Tuesday, 12 April 2011
Four men set off for some white water rafting and a spot of illegal hunting in a 'wild' landscape of hills and a river that is due to be covered by damned water in the near future. (That's water held back by a large concrete edifice and not H2O from Hell).
The journey is planned over steins of beer and main instigator Lewis sells it to the other three as an opportunity to have a 'real' experience before 'the real estate people get hold of it and make it into one of their heavens.'
Lewis is someone who "tries by any means - weight lifting, diet, exercise, self-help manuals from taxidermy to modern art - to hold on to his body and mind and improve them, to rise above time.' The narrator, Ed, has accompanied him through many of these interests and admires him although he can see that he holds a type of death wish. He too seems concerned with the onset of middle age, and unsatisfied with his relatively successful city life and marriage.
The other two characters, Drew and Bobby, are less driven by their fear of time and more diffident about the trip. They could just as easily not have gone and had they had a little more information, they wouldn't.
The journey takes them from suburbia to "the red neck South", the change indicated by "a long tide of patent medicines and religious billboards." And the necks get redder as they head into THE HILLS.
" "Funny thing about up yonder," he said. "The whole thing's different. I mean the whole way of taking life and the terms you take it on..... there may be something important in the hills." ".. there are songs in those hills that collectors have never put on tape."
Soon they are on "the ghost of a road" and civilisation is giving way to the "wild". Just before they enter the river the narrator sees his reflection in the car's rear window. "I was light green, a tall forest man, an explorer, guerilla, hunter. I liked the idea and image, I must say." Our narrator has a desperate wish to have some masculine mastery over nature, over life and death.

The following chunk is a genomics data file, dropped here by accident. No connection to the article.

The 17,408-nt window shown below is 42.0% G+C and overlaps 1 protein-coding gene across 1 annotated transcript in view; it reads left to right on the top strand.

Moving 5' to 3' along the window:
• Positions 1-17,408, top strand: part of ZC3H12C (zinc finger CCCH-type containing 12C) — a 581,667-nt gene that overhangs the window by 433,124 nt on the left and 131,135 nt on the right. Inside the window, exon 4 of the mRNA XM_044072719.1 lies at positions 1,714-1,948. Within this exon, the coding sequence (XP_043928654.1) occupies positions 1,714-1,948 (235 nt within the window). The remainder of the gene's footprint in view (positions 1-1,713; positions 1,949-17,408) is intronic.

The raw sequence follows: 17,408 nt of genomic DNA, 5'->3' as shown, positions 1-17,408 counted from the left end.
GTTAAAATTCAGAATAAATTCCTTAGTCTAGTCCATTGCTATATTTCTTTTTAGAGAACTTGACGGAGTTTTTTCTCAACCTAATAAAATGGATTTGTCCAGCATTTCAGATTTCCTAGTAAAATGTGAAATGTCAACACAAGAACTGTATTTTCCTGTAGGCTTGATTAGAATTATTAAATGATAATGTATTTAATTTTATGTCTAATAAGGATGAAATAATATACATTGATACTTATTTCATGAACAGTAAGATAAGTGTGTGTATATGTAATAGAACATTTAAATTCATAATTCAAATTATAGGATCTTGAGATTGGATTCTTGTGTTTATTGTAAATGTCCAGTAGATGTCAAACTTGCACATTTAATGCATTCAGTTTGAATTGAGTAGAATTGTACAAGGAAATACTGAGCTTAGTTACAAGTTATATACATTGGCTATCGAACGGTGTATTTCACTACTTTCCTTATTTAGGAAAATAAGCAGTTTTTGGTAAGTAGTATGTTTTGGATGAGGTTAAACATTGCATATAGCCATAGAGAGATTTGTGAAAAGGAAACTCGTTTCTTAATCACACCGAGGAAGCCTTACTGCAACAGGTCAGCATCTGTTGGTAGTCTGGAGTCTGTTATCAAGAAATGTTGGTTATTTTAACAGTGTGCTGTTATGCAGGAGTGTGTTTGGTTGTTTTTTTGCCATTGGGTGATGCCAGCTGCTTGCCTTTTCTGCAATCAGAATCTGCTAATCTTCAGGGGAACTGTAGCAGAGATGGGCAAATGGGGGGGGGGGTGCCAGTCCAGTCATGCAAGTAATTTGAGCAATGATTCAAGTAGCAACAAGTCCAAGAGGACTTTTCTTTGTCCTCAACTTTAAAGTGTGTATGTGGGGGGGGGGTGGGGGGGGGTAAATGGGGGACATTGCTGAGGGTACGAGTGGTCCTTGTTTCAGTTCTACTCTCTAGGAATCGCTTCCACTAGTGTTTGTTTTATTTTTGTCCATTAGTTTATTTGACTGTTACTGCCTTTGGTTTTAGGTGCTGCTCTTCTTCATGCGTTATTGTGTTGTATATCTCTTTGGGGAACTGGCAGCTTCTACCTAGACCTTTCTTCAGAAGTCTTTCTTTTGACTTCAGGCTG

Then we are in the river and in the grip of "the feeling I always had at the moment of losing consciousness at night, going towards something unknown that I could not avoid, but from which I would return." We are aware that this trip is one into a fantasy as much as a landscape. Those who have read the book, or seen the film will know that this is a dark fantasy.
When cans of beer are opened, Ed drinks one "in one long, unhurried epical swallow." Modesty is not his strength.
Dickey's poem "The Shark's Parlour" tells of the damage done by a fish out of water, and whether these men are on the water or beside it, they are such fish in the cliched sense. When they stop for the first night the narrator feels some trepidation: "the sliding cold around me full of the presence of night-creatures" "the hair on my shoulders crawled with discomfort".
Suffice to say that reality - "I could feel every pebble through the city rubber of my tennis shoes" - will strike at fantasy and that there are sore tests ahead for the city slickers. Most will remember some from the film version even if they haven't read the book.
At the end I found myself wanting to visit the fates of one character onto another and thought that a follow up novel from the perspective of Bobby would allow for a deconstruction of this book. Perhaps Ed hasn't been telling us the truth.
It don't seem like truth to me anyhow, feller.
"He's lyin'. He's lyin' thu his teeth."